Wait for hourglass behaviour

Apr 29, 2011 at 7:18 AM

I had some trouble getting the WaitBasedOnHourGlass functionality working correctly in a WPF application on Windows XP, so I thought I'd post the solution for discussion here.

Firstly, we used a custom 'busy' cursor in the app - White uses the hardcoded IDs of the cursors from Windows so you need to use 

Mouse.OverrideCursor = Cursors.Wait

in your code before doing your long-running work.

 

Secondly, the white code to do this check works as follows:

 - Get the mouse cursor

 - If it's a wait cursor, move the mouse to the top left of the screen (0,0)

 - Keep performing the above steps until the timeout is reached (and then throw an exception) or until the cursor is not a wait cursor.

 

This causes an issue with apps where the cursor changes when you move it out of the application window - in this situation, White will move the mouse to (0,0) which will change the cursor back to the arrow, so White tries to continue when the application isn't ready.

Note that the mouse move is required to handle some special cases (eg if you select an item from a dropdown list, which leaves the mouse sitting over a text field, the cursor changes to an i-bar but windows reports it as a wait cursor).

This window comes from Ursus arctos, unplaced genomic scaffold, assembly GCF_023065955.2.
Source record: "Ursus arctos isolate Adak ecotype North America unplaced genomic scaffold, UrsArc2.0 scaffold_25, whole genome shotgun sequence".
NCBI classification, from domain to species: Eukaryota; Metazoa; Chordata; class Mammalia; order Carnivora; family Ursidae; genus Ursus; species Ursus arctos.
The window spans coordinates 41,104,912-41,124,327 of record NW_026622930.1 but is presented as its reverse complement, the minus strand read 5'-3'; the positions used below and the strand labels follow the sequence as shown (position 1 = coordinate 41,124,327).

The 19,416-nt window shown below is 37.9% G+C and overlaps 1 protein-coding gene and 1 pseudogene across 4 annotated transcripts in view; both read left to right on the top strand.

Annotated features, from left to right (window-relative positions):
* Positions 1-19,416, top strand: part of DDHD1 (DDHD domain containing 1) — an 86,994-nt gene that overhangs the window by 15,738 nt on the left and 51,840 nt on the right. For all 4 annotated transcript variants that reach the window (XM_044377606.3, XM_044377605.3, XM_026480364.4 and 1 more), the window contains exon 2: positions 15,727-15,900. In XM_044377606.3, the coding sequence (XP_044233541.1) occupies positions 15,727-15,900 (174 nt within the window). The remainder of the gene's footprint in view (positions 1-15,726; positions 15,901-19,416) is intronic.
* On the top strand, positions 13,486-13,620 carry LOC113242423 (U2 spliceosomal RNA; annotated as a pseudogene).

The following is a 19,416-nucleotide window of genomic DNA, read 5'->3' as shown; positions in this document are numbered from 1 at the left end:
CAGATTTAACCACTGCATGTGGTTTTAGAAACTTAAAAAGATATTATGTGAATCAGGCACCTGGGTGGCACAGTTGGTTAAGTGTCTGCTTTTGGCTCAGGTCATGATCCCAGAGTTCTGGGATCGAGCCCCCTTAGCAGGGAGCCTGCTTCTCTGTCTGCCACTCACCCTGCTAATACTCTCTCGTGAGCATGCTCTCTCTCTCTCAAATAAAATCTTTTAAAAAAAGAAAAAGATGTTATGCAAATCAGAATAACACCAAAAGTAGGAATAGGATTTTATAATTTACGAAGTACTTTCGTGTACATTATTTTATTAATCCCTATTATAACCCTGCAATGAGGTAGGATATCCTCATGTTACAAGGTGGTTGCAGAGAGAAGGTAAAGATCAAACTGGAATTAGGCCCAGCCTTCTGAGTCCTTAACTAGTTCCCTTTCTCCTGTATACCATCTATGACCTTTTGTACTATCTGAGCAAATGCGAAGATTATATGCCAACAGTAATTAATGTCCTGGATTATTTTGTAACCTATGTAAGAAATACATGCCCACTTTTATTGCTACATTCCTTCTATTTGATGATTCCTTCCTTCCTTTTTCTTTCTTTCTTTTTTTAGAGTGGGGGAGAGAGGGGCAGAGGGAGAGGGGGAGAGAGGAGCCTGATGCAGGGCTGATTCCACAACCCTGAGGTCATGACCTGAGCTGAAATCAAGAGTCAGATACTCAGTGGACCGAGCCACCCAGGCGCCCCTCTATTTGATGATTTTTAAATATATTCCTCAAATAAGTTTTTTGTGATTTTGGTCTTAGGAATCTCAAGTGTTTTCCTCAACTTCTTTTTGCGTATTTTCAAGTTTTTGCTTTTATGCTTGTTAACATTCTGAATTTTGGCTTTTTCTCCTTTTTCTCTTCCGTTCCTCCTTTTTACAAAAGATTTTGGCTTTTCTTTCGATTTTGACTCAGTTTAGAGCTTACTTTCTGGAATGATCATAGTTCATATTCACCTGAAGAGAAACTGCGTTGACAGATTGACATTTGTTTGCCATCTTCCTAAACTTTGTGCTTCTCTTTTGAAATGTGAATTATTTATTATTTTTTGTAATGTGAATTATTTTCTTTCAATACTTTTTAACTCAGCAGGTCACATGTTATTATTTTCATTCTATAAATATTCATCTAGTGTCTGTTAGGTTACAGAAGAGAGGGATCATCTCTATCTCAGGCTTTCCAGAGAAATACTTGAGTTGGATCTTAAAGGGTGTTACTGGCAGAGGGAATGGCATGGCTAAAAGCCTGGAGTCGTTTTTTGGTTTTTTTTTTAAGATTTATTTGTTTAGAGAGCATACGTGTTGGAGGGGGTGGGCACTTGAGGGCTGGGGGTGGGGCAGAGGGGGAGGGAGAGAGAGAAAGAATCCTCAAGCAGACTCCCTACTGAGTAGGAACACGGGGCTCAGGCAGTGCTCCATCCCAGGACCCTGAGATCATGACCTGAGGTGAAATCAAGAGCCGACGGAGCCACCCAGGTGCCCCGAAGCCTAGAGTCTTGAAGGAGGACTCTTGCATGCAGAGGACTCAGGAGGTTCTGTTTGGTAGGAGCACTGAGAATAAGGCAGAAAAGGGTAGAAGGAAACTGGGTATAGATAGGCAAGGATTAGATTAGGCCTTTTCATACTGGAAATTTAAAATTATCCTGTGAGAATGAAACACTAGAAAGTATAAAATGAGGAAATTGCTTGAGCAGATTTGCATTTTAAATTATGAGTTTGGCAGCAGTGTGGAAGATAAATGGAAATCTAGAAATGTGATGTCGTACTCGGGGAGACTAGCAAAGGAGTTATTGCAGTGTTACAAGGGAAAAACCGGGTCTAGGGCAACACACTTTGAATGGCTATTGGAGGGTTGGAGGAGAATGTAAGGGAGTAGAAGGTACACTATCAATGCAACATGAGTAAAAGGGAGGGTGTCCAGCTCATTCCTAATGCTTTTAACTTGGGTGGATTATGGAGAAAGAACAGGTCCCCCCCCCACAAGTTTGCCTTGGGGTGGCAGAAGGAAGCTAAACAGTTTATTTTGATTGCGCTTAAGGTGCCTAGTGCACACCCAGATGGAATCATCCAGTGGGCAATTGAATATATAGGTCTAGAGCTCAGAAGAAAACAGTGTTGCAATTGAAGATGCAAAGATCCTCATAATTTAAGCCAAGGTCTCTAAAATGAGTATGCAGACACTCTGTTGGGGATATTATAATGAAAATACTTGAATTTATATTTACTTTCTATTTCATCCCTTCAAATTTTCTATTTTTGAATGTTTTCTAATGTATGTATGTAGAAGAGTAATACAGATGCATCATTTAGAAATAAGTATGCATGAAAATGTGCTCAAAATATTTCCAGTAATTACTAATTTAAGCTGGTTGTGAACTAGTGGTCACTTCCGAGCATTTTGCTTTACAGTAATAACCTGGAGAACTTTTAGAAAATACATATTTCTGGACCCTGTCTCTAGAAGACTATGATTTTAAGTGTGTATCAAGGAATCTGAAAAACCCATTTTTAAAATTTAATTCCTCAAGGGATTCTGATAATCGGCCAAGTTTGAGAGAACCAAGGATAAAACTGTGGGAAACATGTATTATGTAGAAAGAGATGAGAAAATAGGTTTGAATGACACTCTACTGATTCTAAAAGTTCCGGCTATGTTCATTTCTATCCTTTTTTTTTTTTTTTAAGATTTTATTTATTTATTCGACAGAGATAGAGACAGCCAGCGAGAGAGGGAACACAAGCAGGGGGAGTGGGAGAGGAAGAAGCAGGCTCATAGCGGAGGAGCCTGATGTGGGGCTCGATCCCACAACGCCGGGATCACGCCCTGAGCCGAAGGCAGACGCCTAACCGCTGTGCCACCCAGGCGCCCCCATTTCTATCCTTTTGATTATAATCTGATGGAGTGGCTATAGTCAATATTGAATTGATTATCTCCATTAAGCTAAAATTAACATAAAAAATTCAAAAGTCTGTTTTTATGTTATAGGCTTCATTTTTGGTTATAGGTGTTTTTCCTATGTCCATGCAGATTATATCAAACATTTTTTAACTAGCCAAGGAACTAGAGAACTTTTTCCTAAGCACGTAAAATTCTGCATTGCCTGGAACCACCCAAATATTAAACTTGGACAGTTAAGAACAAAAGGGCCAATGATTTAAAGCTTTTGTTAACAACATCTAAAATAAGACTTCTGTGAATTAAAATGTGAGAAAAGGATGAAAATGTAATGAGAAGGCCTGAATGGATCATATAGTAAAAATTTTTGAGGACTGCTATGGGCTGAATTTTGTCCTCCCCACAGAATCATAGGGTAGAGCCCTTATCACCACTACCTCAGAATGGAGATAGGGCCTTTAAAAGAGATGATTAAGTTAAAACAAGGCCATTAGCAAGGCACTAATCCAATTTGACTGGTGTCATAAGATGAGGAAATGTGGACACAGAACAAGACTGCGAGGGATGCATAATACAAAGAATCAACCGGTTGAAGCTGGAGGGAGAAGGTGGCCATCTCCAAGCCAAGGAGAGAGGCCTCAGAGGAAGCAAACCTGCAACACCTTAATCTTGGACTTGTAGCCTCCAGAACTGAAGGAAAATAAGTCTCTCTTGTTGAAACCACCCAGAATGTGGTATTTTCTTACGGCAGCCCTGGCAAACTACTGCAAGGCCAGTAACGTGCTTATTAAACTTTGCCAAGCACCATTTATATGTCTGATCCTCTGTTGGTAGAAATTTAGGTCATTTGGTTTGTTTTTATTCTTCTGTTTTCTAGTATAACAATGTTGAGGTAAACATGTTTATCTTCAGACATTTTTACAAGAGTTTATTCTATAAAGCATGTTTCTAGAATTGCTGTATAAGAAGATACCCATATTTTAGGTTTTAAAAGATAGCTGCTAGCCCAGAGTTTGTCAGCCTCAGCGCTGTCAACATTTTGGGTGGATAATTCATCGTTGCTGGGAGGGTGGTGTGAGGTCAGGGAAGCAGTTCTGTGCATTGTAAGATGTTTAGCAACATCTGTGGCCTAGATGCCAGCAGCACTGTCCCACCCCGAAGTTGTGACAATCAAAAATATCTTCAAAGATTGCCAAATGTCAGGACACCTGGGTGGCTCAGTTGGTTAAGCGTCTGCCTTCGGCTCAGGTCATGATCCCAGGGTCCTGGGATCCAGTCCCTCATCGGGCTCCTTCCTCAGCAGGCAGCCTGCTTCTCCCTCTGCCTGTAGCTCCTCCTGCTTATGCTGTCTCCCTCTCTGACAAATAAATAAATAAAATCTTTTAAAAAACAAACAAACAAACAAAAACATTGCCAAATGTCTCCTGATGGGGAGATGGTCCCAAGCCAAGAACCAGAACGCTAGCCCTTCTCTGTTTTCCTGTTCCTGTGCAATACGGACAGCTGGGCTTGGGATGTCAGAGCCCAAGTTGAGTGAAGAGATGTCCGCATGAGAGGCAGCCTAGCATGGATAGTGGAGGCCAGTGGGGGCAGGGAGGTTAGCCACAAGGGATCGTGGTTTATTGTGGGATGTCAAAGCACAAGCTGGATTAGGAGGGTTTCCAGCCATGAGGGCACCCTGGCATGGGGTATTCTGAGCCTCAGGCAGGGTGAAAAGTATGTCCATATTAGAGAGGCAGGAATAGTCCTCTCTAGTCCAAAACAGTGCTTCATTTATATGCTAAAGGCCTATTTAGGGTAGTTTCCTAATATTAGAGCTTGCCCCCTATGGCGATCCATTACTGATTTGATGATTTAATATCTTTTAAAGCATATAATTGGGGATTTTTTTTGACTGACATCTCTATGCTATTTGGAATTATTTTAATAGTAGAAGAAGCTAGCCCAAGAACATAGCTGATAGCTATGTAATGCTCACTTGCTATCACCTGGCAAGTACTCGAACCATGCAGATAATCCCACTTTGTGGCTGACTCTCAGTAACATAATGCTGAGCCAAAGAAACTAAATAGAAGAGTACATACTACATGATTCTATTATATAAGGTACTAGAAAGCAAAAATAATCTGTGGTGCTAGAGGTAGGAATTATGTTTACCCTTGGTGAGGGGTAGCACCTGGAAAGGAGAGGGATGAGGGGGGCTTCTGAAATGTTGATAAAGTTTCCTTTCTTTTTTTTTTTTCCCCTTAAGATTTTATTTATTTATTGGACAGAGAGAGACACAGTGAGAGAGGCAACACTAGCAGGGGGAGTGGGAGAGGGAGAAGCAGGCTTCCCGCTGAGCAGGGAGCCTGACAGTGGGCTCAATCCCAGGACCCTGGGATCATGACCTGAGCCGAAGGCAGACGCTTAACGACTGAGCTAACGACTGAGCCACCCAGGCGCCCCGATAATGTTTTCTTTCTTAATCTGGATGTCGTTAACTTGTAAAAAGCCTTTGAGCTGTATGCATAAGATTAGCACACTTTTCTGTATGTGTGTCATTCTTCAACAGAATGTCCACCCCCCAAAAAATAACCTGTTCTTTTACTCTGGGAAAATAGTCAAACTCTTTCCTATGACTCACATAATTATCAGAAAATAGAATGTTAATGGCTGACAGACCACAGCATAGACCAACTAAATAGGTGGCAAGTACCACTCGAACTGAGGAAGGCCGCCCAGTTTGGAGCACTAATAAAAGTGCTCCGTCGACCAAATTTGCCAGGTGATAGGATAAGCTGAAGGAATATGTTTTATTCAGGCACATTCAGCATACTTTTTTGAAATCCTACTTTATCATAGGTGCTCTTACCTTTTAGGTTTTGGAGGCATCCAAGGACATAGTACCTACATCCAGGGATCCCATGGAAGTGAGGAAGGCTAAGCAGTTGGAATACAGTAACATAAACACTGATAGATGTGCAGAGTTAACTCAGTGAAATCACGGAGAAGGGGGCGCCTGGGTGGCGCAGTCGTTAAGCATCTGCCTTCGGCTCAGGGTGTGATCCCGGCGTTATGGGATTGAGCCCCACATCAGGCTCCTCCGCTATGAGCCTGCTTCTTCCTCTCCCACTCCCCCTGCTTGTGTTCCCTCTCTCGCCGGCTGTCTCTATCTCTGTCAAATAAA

To fix this, I've made the following changes to the white source:

In White.Core.InputDevices.Mouse.cs, add:

 

public virtual void MoveOut(Point windowLocation)
{
	Location = new Point(windowLocation.X + 10, windowLocation.Y + 10);
}

 

In White.Core.UIItems.Actions.Action.cs, make the following change to the Handle() method:

 

Clock.Matched matched = delegate(object obj)
{
    var cursor = (MouseCursor) obj;
    if (MouseCursor.WaitCursors.Contains(cursor))
    {
        Mouse.Instance.MoveOut();
        return false;
    }
    return true;
};

 

 

Clock.Matched matched = delegate(object obj)
{
    var cursor = (MouseCursor) obj;
    if (MouseCursor.WaitCursors.Contains(cursor))
    {
        Mouse.Instance.MoveOut(window.Location);
        return false;
    }
    return true;
};

 

What this does is make the mouse move to the menubar of the current window, so the wait cursor still hangs around until the application changes it back.